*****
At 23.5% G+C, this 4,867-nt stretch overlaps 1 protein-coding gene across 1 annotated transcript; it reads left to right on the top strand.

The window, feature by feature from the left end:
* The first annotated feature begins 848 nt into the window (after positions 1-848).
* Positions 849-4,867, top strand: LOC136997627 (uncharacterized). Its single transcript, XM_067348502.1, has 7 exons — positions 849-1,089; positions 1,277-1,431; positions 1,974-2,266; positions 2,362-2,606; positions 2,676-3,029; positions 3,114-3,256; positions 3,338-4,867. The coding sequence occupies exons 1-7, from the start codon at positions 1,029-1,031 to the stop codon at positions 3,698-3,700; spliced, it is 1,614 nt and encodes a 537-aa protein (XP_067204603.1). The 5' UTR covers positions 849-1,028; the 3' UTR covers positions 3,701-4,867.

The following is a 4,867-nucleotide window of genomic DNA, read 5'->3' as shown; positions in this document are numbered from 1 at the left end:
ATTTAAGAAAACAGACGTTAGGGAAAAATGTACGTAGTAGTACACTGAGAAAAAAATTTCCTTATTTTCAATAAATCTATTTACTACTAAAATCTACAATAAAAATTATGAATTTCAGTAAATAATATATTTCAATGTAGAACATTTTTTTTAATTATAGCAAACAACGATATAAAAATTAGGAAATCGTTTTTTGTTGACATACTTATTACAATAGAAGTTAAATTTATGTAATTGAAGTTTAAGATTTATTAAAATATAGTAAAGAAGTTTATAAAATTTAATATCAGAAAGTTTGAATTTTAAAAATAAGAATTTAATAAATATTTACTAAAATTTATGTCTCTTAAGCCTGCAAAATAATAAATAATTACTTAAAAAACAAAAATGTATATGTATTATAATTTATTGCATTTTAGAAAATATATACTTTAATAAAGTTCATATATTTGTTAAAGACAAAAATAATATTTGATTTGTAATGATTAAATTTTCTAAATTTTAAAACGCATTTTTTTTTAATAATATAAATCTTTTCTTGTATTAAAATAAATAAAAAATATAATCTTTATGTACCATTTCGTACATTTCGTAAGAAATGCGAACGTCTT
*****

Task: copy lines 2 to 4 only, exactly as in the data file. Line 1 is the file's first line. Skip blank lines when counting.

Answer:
The window, feature by feature from the left end:
* The first annotated feature begins 848 nt into the window (after positions 1-848).
* Positions 849-4,867, top strand: LOC136997627 (uncharacterized). Its single transcript, XM_067348502.1, has 7 exons — positions 849-1,089; positions 1,277-1,431; positions 1,974-2,266; positions 2,362-2,606; positions 2,676-3,029; positions 3,114-3,256; positions 3,338-4,867. The coding sequence occupies exons 1-7, from the start codon at positions 1,029-1,031 to the stop codon at positions 3,698-3,700; spliced, it is 1,614 nt and encodes a 537-aa protein (XP_067204603.1). The 5' UTR covers positions 849-1,028; the 3' UTR covers positions 3,701-4,867.